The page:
In this tutorial, you will learn how to drive a 5V stepper motor using a Raspberry Pi and the RasPiRobot Board V2 (RRBv2) expansion board for the Raspberry Pi.

A simple Python test program will allow you to control the motor. The code can then esily be incorporated into your projects.

Note that the RRBv2 is not suitable for use with 12V stepper motors.

Fit the RRBv2 shield over the GPIO pins furthest from the USB ports (see the picture below).

Use male to male jumper wires to connect from the 5 pin socket of the stepper motor to the RRBv2. Note that the red wire from the stepper is not used.

Try to use the same color of jumper lead as the wires from the motor. I didn't have a pink jumper lead, so I used white instead of pink.

Next connect the other end of the jumper wires to the L and R screw terminals of the RRBv2 as shown below. The order of connections from top to bottom is: orange, white (pink), blue and yellow.

Note that the screw terminals are designed to connect well even to thin leads, so you will need to first unscrew them (counter clockwise) place the lead in the hole and then screw up the connector clockwise.

Connect the battery pack to the screw terminals of the RRBV2. If you are using a battery pack with flying leads then these can be attached into the screw terminals directly. If you have a battery pack with a 2.1mm plug on the end, then either use a screw terminal to 2.1mm socket adaptor like this and some short lengths of wire.

When attaching the battery make sure that the positive (red) lead goes to the right-most screw terminal marked Vin and the black lead goes to the screw terminal marked GND.

With the battery connected, the Raspberry Pi will start to boot, it will be supplied with power from the battery pack.

Your Pi will need to be connected to the Internet so that you can download the RRBV2 Python library. To download the library open LXTerminal (or use SSH) and type in the following commands:

$ wget
$ tar -xzf rrb2-1.1.tar.gz
$ cd rrb2-1.1
$ sudo python install

Rather than type in the long URL above its is probably a good idea to browse to this tutorial from your Raspberry Pi so that you can copy and paste the commands.

The example program that follows will prompt you for the delay between steps and the number of steps to take, first forwards and then backwards.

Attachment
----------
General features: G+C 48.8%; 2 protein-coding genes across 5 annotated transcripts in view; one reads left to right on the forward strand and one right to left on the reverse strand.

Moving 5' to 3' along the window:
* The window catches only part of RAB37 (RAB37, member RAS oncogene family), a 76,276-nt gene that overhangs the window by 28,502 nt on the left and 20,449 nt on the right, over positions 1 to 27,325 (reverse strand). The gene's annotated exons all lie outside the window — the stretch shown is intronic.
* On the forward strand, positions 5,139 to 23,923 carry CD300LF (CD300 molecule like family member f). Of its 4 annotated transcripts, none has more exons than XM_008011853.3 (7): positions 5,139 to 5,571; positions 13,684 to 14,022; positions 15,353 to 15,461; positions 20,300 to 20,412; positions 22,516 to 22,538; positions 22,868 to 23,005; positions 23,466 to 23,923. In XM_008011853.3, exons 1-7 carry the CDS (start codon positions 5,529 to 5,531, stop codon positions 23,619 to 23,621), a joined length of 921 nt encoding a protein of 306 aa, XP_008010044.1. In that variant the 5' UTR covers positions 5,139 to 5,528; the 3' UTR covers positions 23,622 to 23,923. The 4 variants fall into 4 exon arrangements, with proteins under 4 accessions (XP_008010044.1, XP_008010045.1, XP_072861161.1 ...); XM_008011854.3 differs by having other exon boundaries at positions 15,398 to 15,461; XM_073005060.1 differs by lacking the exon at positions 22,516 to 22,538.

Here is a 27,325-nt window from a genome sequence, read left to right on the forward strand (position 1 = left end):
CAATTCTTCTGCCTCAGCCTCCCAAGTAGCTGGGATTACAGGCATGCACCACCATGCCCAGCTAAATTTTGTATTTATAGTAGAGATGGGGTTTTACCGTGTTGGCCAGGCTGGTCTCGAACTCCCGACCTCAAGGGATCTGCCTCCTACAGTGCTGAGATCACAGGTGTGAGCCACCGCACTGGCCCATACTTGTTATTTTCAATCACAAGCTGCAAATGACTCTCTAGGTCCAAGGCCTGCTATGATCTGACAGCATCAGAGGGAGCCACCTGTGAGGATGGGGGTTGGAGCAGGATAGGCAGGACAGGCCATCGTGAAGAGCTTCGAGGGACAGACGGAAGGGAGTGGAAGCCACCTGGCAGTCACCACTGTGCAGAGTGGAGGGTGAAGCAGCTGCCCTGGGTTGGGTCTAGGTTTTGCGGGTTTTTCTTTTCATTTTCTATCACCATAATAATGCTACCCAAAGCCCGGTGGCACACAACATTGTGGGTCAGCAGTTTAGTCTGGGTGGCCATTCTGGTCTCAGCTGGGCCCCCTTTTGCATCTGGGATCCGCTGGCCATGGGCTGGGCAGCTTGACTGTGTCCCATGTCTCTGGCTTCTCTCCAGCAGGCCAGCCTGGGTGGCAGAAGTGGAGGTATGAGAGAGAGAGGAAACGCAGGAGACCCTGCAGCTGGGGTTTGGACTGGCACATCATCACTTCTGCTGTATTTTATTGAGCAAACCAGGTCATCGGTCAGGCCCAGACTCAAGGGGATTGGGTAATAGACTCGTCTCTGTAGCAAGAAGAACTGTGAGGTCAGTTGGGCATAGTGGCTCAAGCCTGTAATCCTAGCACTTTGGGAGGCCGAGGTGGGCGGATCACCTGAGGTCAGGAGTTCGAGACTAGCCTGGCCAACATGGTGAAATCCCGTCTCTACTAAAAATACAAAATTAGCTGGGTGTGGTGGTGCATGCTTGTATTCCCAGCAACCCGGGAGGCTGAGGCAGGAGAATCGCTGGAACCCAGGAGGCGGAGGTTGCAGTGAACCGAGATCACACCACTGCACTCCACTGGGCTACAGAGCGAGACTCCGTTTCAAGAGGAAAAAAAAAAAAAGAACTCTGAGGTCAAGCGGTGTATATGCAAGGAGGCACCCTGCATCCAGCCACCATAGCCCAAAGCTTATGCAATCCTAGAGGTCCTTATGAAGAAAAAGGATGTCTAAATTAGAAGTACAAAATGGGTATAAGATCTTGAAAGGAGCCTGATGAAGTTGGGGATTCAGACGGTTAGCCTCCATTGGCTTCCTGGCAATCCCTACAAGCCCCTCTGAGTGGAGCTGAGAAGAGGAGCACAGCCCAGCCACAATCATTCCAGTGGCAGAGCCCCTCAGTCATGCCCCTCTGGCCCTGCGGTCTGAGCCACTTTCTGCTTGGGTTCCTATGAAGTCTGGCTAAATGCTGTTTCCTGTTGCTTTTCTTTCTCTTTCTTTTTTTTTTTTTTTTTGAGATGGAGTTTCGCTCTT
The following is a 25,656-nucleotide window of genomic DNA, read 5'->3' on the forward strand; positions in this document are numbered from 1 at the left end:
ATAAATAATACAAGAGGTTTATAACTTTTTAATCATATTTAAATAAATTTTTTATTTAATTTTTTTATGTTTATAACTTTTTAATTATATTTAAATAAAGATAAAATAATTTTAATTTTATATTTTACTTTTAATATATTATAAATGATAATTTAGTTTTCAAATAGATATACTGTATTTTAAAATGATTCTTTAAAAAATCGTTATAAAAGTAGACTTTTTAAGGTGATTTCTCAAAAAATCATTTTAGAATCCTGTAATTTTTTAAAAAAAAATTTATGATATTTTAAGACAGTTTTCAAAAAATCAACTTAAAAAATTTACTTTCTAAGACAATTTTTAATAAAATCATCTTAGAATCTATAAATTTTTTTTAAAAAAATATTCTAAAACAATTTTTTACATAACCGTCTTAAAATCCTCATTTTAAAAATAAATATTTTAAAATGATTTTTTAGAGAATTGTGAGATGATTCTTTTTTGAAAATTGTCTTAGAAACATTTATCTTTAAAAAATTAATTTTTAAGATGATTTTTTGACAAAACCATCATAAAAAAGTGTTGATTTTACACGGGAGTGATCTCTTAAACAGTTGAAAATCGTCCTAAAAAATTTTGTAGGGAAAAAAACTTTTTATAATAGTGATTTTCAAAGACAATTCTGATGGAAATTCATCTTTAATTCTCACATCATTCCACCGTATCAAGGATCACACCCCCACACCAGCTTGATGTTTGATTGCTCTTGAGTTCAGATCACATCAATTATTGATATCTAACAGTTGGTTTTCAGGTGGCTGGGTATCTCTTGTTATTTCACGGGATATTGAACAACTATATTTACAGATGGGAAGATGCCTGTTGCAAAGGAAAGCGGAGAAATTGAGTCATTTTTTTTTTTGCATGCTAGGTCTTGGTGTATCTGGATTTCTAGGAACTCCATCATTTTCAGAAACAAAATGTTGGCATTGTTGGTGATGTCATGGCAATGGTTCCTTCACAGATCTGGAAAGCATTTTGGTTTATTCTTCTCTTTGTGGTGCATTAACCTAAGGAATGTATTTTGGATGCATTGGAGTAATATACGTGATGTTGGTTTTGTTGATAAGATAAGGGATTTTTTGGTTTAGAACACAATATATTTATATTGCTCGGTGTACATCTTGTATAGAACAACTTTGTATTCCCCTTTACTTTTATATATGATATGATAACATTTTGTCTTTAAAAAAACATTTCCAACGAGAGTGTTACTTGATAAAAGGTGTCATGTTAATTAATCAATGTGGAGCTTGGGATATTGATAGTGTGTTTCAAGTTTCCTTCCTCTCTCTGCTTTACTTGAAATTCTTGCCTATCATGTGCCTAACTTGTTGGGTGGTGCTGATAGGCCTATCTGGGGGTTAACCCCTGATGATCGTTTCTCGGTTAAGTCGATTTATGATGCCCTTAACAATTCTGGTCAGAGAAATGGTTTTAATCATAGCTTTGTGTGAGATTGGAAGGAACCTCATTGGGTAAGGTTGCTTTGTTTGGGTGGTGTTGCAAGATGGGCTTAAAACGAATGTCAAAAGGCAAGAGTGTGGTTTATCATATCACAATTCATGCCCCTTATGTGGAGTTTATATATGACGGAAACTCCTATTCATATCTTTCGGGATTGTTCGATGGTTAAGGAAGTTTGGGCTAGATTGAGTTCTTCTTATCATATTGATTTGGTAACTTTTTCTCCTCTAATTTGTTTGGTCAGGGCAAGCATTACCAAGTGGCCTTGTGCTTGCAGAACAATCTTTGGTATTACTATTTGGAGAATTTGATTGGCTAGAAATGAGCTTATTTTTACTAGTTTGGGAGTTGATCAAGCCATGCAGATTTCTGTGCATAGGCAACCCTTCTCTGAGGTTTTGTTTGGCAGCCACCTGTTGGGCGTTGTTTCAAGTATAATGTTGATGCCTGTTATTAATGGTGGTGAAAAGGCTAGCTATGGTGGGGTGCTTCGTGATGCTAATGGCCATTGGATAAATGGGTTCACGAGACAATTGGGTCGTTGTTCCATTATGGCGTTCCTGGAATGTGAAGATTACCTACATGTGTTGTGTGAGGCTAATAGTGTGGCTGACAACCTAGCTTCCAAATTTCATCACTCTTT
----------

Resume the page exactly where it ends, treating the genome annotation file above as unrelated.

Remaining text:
To install the code, you can connect to your Pi using SSH and open an editor by typing:

$ nano

Then paste the code below into the editor window and save it using CTRL-X and then Y.

from rrb2 import *
import time

rr = RRB2()

def forward(delay, steps):  
  for i in range(0, steps):
    rr.set_motors(1, 0, 1, 0)
    rr.set_motors(1, 1, 1, 0)
    rr.set_motors(1, 1, 1, 1)
    rr.set_motors(1, 0, 1, 1)

def backwards(delay, steps):  
  for i in range(0, steps):
    rr.set_motors(1, 1, 1, 0)
    rr.set_motors(1, 0, 1, 0)
    rr.set_motors(1, 0, 1, 1)
    rr.set_motors(1, 1, 1, 1)

def setStep(w1, w2, w3, w4):
  GPIO.output(coil_A_1_pin, w1)
  GPIO.output(coil_A_2_pin, w2)
  GPIO.output(coil_B_1_pin, w3)
  GPIO.output(coil_B_2_pin, w4)

while True:
  delay = raw_input("Delay between steps (milliseconds)?")
  steps = raw_input("How many steps forward? ")
  forward(int(delay) / 1000.0, int(steps))
  steps = raw_input("How many steps backwards? ")
  backwards(int(delay) / 1000.0, int(steps))
  rr.set_motors(0, 0, 0, 0) # All coils off

Run the program by typing the command:

$ sudo python

You will then see a prompt for the delay between steps. The minimum value here is 3, increase the number to make the stepper turn more slowly. 200 is a good number of steps to enter at the next prompt. When you press enter, you should see the stepper turn.

$ sudo python 
Delay between steps (milliseconds)?3
How many steps forward? 200
How many steps backwards? 200
Delay between steps (milliseconds)?5
How many steps forward? 100
How many steps backwards? 100
Delay between steps (milliseconds)?

The program will continue in the loop until you press CTRL-C to quit.

See also this Adafruit tutorial on using stepper motors with the Raspberry Pi.

For more information of the RaspiRobot Board V2 and its Python library, see

This guide was first published on Jan 09, 2015. It was last updated on Jan 09, 2015.